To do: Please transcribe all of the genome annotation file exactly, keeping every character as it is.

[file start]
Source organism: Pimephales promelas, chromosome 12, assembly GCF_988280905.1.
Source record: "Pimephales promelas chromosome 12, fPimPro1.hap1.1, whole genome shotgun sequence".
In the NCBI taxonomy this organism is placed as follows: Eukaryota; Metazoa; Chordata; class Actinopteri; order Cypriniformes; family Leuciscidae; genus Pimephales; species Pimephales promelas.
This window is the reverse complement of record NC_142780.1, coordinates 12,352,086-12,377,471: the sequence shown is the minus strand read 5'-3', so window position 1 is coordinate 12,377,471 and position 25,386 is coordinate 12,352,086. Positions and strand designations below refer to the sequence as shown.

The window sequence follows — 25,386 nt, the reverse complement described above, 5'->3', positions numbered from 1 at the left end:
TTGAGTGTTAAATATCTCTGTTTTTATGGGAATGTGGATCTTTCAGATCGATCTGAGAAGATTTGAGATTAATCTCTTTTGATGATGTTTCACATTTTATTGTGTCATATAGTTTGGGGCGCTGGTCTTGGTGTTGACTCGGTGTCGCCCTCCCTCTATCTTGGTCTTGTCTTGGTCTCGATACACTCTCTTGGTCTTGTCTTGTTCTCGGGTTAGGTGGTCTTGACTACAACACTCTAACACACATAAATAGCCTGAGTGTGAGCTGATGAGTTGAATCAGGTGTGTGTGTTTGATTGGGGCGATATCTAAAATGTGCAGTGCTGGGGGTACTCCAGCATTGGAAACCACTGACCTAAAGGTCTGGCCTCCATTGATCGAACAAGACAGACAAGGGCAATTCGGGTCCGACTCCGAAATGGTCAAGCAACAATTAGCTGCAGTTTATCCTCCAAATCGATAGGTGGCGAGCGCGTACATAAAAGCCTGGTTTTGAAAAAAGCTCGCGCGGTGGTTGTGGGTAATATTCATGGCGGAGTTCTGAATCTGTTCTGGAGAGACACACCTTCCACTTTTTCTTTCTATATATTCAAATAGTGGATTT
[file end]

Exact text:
Source organism: Pimephales promelas, chromosome 12, assembly GCF_988280905.1.
Source record: "Pimephales promelas chromosome 12, fPimPro1.hap1.1, whole genome shotgun sequence".
In the NCBI taxonomy this organism is placed as follows: Eukaryota; Metazoa; Chordata; class Actinopteri; order Cypriniformes; family Leuciscidae; genus Pimephales; species Pimephales promelas.
This window is the reverse complement of record NC_142780.1, coordinates 12,352,086-12,377,471: the sequence shown is the minus strand read 5'-3', so window position 1 is coordinate 12,377,471 and position 25,386 is coordinate 12,352,086. Positions and strand designations below refer to the sequence as shown.

The window sequence follows — 25,386 nt, the reverse complement described above, 5'->3', positions numbered from 1 at the left end:
TTGAGTGTTAAATATCTCTGTTTTTATGGGAATGTGGATCTTTCAGATCGATCTGAGAAGATTTGAGATTAATCTCTTTTGATGATGTTTCACATTTTATTGTGTCATATAGTTTGGGGCGCTGGTCTTGGTGTTGACTCGGTGTCGCCCTCCCTCTATCTTGGTCTTGTCTTGGTCTCGATACACTCTCTTGGTCTTGTCTTGTTCTCGGGTTAGGTGGTCTTGACTACAACACTCTAACACACATAAATAGCCTGAGTGTGAGCTGATGAGTTGAATCAGGTGTGTGTGTTTGATTGGGGCGATATCTAAAATGTGCAGTGCTGGGGGTACTCCAGCATTGGAAACCACTGACCTAAAGGTCTGGCCTCCATTGATCGAACAAGACAGACAAGGGCAATTCGGGTCCGACTCCGAAATGGTCAAGCAACAATTAGCTGCAGTTTATCCTCCAAATCGATAGGTGGCGAGCGCGTACATAAAAGCCTGGTTTTGAAAAAAGCTCGCGCGGTGGTTGTGGGTAATATTCATGGCGGAGTTCTGAATCTGTTCTGGAGAGACACACCTTCCACTTTTTCTTTCTATATATTCAAATAGTGGATTT